Gardeners can conduct season-long monitoring of insect pests and also determine the migration path of major pests using pheromone traps. Some of the major insect pests monitored in this project had earlier-than-usual peak flight or mating in 2010, e.g., the armyworms and the squash vine borer. This was probably due to the extremely dry conditions that prevailed in early and midsummer. Plant stress due to drought conditions makes them attractive to insect pests; for example, armyworm female moths are known to prefer stressed plants for egg laying.

Other major pests of vegetables include the tomato fruitworm and tobacco budworm, beet and fall armyworm, cabbage and soybean looper. These insect pairs are closely related to each other and caterpillars are difficult to identify in the field. The tomato fruitworm, also known as the corn earworm, routinely attacks row crops as well as horticultural crops, causing economic losses. The caterpillars of the tobacco budworm appear fuzzier than the tomato fruitworm caterpillar due to greater number of microspines and hair on the body. The moths of the budworm and fruitworm are easier to distinguish with or without the use of insect traps. Fall armyworm is a dark brown or grayish caterpillar with an inverted Y mark on the head. The beet armyworm is a greenish caterpillar with a pair of black dots behind the head. Since moths are always first to arrive in your vegetable garden for egg laying, there is a lag-period between the detection of moths with traps and the presence of hungry caterpillars on suitable host plants. Thus, pheromone trapping in backyard gardens provides time to react after detection of moths.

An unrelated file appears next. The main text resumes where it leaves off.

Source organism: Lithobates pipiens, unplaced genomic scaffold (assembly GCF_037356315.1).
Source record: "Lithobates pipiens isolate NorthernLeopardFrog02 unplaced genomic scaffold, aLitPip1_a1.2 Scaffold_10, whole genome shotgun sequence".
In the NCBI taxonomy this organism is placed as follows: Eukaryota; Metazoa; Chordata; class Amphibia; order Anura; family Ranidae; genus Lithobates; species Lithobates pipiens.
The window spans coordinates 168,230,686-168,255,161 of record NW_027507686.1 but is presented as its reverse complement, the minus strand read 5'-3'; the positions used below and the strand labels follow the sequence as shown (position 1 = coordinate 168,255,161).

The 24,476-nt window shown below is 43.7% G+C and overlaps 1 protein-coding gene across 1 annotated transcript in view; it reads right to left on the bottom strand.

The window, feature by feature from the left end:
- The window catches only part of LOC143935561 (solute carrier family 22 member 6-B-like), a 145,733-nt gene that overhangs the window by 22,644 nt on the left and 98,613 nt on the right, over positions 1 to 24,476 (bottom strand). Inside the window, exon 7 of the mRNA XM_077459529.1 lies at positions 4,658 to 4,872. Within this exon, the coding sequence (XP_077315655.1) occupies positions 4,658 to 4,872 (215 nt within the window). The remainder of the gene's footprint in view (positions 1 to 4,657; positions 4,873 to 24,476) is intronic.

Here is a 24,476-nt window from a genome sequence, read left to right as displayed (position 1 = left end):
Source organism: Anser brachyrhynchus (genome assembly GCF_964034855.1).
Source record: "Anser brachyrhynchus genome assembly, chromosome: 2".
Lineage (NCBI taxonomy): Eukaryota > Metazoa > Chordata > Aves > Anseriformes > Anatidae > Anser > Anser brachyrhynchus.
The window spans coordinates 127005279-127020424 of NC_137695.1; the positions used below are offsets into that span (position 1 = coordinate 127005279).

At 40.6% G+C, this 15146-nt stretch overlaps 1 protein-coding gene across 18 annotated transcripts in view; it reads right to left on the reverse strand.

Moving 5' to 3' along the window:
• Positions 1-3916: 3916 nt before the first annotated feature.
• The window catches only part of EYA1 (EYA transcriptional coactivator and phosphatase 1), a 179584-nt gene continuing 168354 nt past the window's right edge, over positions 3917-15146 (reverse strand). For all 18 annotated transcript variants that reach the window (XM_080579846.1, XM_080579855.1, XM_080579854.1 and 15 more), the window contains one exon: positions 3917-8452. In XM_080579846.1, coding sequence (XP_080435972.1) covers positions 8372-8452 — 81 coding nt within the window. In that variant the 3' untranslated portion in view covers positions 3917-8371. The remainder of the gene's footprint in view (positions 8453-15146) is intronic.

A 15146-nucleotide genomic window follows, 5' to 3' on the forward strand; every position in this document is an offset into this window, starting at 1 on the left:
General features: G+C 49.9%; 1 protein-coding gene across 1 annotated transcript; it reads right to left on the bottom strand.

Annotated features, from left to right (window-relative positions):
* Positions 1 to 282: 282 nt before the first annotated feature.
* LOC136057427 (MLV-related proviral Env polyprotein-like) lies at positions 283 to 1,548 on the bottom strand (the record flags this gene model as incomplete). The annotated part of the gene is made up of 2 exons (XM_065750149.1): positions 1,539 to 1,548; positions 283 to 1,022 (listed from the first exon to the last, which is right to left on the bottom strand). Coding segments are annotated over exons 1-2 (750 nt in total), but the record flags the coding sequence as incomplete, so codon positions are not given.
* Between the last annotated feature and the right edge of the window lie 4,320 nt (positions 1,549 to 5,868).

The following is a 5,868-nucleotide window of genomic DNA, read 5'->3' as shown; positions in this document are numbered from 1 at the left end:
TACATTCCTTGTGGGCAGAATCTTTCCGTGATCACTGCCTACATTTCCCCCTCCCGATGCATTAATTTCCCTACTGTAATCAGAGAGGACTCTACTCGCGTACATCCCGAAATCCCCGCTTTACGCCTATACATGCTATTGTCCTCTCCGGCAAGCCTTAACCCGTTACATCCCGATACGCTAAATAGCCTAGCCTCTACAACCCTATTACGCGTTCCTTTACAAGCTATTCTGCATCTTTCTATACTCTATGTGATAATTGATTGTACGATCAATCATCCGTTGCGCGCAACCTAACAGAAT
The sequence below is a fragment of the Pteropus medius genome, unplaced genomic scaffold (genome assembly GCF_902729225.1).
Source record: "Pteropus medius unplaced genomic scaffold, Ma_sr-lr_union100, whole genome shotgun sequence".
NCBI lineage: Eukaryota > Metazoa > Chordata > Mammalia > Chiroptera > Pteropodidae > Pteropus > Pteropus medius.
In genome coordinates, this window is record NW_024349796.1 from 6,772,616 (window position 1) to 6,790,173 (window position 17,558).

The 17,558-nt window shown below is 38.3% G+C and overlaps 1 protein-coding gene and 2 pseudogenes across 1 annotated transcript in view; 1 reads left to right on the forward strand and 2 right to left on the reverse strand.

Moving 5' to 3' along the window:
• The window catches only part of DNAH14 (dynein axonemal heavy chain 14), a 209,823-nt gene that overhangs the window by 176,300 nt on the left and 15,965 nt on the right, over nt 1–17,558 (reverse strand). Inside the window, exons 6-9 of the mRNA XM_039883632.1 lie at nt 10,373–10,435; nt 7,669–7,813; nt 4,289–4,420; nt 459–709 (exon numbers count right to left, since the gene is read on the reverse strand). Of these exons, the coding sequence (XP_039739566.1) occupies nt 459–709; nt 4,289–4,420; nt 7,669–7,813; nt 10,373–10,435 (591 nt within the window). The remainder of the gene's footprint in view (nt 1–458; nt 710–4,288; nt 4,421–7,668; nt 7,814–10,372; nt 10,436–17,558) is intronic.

Insect 2010 Trap catches No. of sites 2009 Trap catches No. of sites Peak moth activity
Beet armyworm 978 15 606 7 July, August
Fall armyworm 733 15 674 7 July, August
Southern armyworm 46 13 167 4 August
Tomato fruitworm 120 15 290 7 July
Tobacco budworm 150 15 71 7 August
Lesser cornstalk borer 2307 15 715 1 July, August
Cabbage looper 274 15 83 3 August
Soybean looper 181 15 100 1 August
Corn rootworm 65 5 200 6 June, July
Squash vine borer 605 15 - - May, June, July
Tomato pinworm 54 15 4 6 August
TOTAL 5563   2910    

 

Can Organic Practices Affect Insect Populations?
Organic and sustainable vegetable production methods, incorporating the use of diverse cropping systems, improved crop varieties and crop rotations, can reduce pest pressures significantly. For example:

• Armyworm activity was found to be lower in organic farms compared to a conventionally-managed farm (Fig. 2). Armyworm activity on vegetables depends on the local climatic conditions. Noticeable caterpillar feeding may be seen when 10 or more moths are captured in sticky wing traps per week.

• Tobacco budworms generally occur in mixed populations with the tomato fruitworms; caterpillars of the latter species can be seen feeding with part of the body inside the feeding hole. In 2010, budworm activity was higher in the organic production system than on conventional farms (Fig. 3), meaning that this insect is highly adaptive to different farming practices.